DALLAS – The proposed swap of the FBI headquarters in downtown Washington for a larger, more secure facility outside the city was canceled Tuesday over the lack of funding for the $2.1 billion project.

The decision to cancel the planned swap of FBI headquarters doesn’t lessen the need for a new facility, GSA said. FBI

The Obama administration’s fiscal year 2017 budget request included $1.4 billion for the project but only $523 million was appropriated in the omnibus budget bill, leaving an $882 million funding gap, GSA said.

The Trump administration’s budget proposal for fiscal 2018 did not include any funding for the new FBI facility.

“Moving forward without full funding puts the government at risk for cost escalations and the potential reduction in value of the … property that developers were to receive as part of this procurement,” the General Services Administration and the FBI said in a joint statement.

The federal government had hoped to trade the valuable property near the White House and other official buildings for a new consolidated headquarters that would be built by private partners who would redevelop the site.

The GSA had put the planned exchange of the J. Edgar Hoover Building on hold in March due to what it said was uncertainty over Congress’s willingness to fund the project, shortly before the scheduled announcement of the preferred private partner.

“The cancellation of the project does not lessen the need for a new FBI headquarters,” the statement said. “GSA and FBI will continue to work together to address the space requirements of the FBI.”

The GSA had identified three potential sites for the new FBI building, two in Maryland and one in Virginia.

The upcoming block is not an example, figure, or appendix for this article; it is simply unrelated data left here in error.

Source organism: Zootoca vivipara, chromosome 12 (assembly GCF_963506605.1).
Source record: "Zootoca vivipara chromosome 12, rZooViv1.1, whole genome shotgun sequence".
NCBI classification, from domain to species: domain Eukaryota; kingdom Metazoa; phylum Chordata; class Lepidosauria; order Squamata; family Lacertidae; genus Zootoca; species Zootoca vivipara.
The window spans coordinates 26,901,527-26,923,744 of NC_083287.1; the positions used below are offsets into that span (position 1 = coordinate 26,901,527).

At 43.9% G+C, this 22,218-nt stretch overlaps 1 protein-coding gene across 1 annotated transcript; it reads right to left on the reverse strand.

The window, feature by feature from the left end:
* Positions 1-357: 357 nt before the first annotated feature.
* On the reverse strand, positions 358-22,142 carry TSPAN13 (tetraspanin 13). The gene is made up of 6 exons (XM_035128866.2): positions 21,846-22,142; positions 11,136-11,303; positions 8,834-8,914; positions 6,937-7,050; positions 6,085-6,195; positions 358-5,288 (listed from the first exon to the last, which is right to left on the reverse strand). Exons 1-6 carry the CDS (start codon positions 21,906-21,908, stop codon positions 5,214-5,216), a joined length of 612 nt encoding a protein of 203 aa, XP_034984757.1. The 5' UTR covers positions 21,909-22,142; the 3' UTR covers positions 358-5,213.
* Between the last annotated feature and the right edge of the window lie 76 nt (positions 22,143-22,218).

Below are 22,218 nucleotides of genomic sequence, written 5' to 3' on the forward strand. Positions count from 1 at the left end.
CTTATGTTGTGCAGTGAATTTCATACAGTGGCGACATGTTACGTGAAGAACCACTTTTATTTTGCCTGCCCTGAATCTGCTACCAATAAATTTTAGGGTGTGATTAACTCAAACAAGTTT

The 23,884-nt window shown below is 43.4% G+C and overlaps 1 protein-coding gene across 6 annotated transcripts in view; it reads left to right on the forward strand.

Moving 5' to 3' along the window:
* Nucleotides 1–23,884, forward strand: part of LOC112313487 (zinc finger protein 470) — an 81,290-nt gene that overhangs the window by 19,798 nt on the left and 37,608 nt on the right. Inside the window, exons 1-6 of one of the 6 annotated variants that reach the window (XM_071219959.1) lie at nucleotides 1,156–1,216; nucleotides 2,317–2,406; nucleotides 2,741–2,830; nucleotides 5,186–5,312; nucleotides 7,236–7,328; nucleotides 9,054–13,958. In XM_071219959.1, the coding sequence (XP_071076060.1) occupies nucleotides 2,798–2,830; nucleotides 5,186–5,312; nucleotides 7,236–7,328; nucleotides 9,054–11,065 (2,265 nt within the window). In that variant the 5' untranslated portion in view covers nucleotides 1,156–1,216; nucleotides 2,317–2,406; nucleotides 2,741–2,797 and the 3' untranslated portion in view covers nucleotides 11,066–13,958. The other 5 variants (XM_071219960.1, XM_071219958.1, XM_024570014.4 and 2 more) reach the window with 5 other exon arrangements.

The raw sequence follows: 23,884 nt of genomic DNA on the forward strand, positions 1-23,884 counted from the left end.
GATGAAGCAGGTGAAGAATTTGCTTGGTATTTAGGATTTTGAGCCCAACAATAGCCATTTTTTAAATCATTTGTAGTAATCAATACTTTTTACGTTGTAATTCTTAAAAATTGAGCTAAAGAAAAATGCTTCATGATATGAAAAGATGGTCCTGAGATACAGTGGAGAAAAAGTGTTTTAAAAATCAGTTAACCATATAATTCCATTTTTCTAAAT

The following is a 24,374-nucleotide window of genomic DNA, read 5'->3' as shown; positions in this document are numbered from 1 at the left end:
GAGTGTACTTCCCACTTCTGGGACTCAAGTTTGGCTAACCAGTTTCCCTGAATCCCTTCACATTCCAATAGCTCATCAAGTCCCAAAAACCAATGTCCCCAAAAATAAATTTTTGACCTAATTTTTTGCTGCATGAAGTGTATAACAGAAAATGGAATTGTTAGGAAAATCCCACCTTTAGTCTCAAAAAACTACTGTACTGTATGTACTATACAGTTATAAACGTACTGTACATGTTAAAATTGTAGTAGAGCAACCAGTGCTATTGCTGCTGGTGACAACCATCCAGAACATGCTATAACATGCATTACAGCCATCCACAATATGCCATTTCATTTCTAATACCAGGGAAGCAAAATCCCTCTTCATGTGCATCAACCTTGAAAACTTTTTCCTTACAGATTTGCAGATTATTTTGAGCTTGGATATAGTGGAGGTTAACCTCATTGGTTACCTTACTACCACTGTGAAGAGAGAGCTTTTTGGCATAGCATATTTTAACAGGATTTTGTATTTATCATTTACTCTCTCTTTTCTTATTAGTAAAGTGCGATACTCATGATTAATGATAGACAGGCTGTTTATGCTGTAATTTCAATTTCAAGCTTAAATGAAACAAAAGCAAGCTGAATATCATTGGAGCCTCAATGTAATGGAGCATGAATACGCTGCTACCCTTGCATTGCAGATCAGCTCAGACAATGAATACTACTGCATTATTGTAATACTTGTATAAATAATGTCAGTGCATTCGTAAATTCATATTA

The cancellation was criticized by Sens. Chris Van Hollen and Ben Cardin, both Democrats from Maryland, as well as Reps. Steny Hoyer and Anthony G. Brown, the two Democratic congressmen from Maryland whose districts included the proposed sites.

“Canceling the current request for proposals for a fully consolidated FBI headquarters puts America’s national security at risk,” they said in a joint statement. “It is unfathomable that the Trump administration would fail to move forward on a secure headquarters for the FBI workforce that serves on the front lines of our nation’s law enforcement and counter-terrorism efforts.”

Congress has spoken “very clearly on multiple occasions” that it intended to fully fund the consolidated FBI project, the lawmakers said.

“For the administration, after failing to include any funding in the president’s fiscal 2018 budget request, to pull the plug on this procurement precipitously before the appropriations process is even halfway complete, is a waste of hundreds of millions of federal, state and local taxpayer dollars,” they said.

Maryland’s Republican Gov. Larry Hogan and Prince George's County had committed to spending up to $317 million in state and local funds to help develop roads and other infrastructure to attract the project to one of the two sites in the state, while Virginia had offered $120 million for work at its proposed site.

Congress appropriated $390 million for the FBI move in the fiscal 2016 omnibus budget.

The House Transportation and Infrastructure Committee approved $523 million for the project in December and redirected $315 million to it that had originally been designed for other uses.

The House committee put a cap of $2.11 billion of federal funding for the project and required that the new facility be large enough to accommodate all of the FBI’s 9,500 employees currently based in the Washington area.

A House Appropriations subcommittee voted in June to cut the funding for the project by $200 million. Panel chairman Rep. Tom Graves, R-Ga., said the reduction was part of a “focus on taking care of what we have today and anticipating, hopefully, additional resources in the future.”

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